FIGS. 2A and 2B show the problem of making a single large vacuum disc conform and seal to a round container surface.
FIGS. 3A and 3B show the advantage of using two smaller vacuum discs for easier horizontal conforming to the container radius. They also show the leverage distance between the vacuum discs, which provides greater resistance to the rotational inertia at higher impact and rotational rates.
FIGS. 4A and 4B show the vertical slope conforming ability of the dual vacuum cup assembly, which is pivoted to allow it to tilt when momentarily moved forward to engage the surface of the container, with a small amount of constant pressure.
FIG. 5 shows a detail of the small pressure impulse cylinder (approximately actual size) which is used to momentarily, and on command, to move the dual vacuum disc assembly forward until it engages and presses to the container surface; with simultaneous application of vacuum to the suction discs. Switching the vacuum to pressure, while switching the pressure inlets to the air cylinder, quickly releases the vacuum disc assembly, at higher rates.
FIG. 6 shows the use of small solenoid operated air valves to control the individual vacuum disc assemblies, from sensor inputs at pick-up position A and delivery position E.
FIG. 7 shows the incorporation of the self adjusting vacuum pickup assembly and the associated pressure impulse cylinder into a radial module, which includes a small rack and pinion gear assembly; which can be activated to move to two individual stop points, when tripped by electrically controlled pawls at two operation station locations. The angle of rotation is set by a digital line counter switch, which releases the pawl and allows a stop disc to accurately maintain the selected angle. The electrical programming includes a Return to Zero Reset, which allows small external vacuum lines to be used on the vacuum pick-up cups, without winding-up beyond 270 degrees.
FIG. 8 shows a side view detail of a rotation station pawl assembly, which is electrically controlled and engages the trip pin on the rack of the pinion gears as they pass that particular station. The pawl initiates the rack and pinion movement, which rotates the container; and the photo counter switch releases the pawl and sets the limit of rotation, which is then accurately retained by the stop disc.
FIG. 9 shows a detail of the pinion gear stop disc, which accurately maintains the the 90 degree and optional 270 degree stop positions; and prevents the wind-up spring from resetting the attached pinion to the zero position, until after the attached container has been ejected at position E.
The general purpose of this invention, and its supporting components, is to enhance the use of vacuum type pick-ups at high rates; for handling containers that have gone through a first unscrambling stage, and are then synchronously transferred to a rotary orientation wheel; where they are rotated, as needed, before being synchronously released to a horizontal conveyor. The general operation of grasping and rotatively orienting the containers on a synchronized transfer wheel, has been shown by our patent, U.S. Pat. No. 4,655,338.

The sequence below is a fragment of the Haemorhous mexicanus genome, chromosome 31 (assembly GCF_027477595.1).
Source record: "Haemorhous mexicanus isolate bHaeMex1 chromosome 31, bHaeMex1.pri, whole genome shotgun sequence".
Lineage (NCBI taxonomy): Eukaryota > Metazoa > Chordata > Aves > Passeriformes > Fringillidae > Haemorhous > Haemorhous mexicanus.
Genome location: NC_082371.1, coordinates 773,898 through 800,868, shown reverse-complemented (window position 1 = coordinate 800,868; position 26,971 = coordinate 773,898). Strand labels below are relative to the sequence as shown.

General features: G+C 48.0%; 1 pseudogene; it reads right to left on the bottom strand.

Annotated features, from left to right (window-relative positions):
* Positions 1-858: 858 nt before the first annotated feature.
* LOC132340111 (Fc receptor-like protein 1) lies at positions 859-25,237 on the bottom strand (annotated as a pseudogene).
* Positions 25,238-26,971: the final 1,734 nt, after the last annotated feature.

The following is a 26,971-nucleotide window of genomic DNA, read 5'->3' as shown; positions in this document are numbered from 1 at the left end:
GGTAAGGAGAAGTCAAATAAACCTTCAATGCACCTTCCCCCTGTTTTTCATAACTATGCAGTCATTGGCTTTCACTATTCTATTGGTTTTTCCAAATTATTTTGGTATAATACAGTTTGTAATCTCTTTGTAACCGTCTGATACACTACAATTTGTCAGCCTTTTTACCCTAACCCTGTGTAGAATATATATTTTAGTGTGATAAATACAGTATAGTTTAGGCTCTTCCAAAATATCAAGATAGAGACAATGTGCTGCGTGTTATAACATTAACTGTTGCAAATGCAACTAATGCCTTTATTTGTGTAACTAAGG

In particular, the invention has addressed and overcome some of the basic constrains when using vacuum cup pick-ups at the higher production rates, which can make the tolerances of all the operations more demanding; and require the use of momentary non-programmed adjustments. Some of these in-process adjustments are "automatic", and others are controlled by in-process sensors, which add "stabilizing feedback".
With reference to FIG. 1, the basic transfer system is shown. The outer conveyor 101 of the pocketed disc sorter is shown with unscrambled containers 102, which have the cap ends 103 still disoriented. When the containers 102 reach the A position 104 they are synchronized, by the controlled rotation rate of the rotary transfer wheel 114, to meet the suction cups 106, which are mounted on a radial arms 105.
As the rotary transfer wheel 114 continues to rotate, the container may be rotated in a vertical plane at B station 107, from the original position at A station 104. When the container arrives at C station 109, non contacting sensors determine the orientation of the container 102, and provide a command to rotate the container to a predetermined position at the D station 110, if it is necessary; to allign all containers 102 to a specific vertical position, before they are released at E station 111 on the horizontal conveyor 112.
The first problem of accurate synchronized meshing of the radial station 105 on a rotary transfer wheel 114, with the corresponding stations on the unscrambler conveyor 101, can be minimized at high rates by providing a controlled momentary pressure impulse to the vacuum pickup cup 106, when it is exactly adjacent to the container 102. This provides quick and complete contact with the container, under constant pressure; to make the contact point less "blurry", where the paths of the two conveyors meet. The action also assures a complete seal of the vacuum cup 106 to the container 102, so that a minimum volume of vacuum and air pressure may be switched locally to affect very quick adherence to the container, as well as very quick release.